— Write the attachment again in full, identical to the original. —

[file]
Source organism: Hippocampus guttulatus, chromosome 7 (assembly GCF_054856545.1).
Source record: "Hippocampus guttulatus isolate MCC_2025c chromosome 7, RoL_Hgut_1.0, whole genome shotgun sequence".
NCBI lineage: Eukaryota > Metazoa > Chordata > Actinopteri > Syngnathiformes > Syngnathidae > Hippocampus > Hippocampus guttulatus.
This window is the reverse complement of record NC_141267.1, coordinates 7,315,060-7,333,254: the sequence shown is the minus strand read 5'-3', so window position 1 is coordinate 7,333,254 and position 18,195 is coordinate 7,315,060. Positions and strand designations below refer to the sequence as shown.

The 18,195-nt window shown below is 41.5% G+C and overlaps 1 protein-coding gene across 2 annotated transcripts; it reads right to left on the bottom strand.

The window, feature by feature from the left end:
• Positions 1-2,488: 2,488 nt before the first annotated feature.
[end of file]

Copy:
Source organism: Hippocampus guttulatus, chromosome 7 (assembly GCF_054856545.1).
Source record: "Hippocampus guttulatus isolate MCC_2025c chromosome 7, RoL_Hgut_1.0, whole genome shotgun sequence".
NCBI lineage: Eukaryota > Metazoa > Chordata > Actinopteri > Syngnathiformes > Syngnathidae > Hippocampus > Hippocampus guttulatus.
This window is the reverse complement of record NC_141267.1, coordinates 7,315,060-7,333,254: the sequence shown is the minus strand read 5'-3', so window position 1 is coordinate 7,333,254 and position 18,195 is coordinate 7,315,060. Positions and strand designations below refer to the sequence as shown.

The 18,195-nt window shown below is 41.5% G+C and overlaps 1 protein-coding gene across 2 annotated transcripts; it reads right to left on the bottom strand.

The window, feature by feature from the left end:
• Positions 1-2,488: 2,488 nt before the first annotated feature.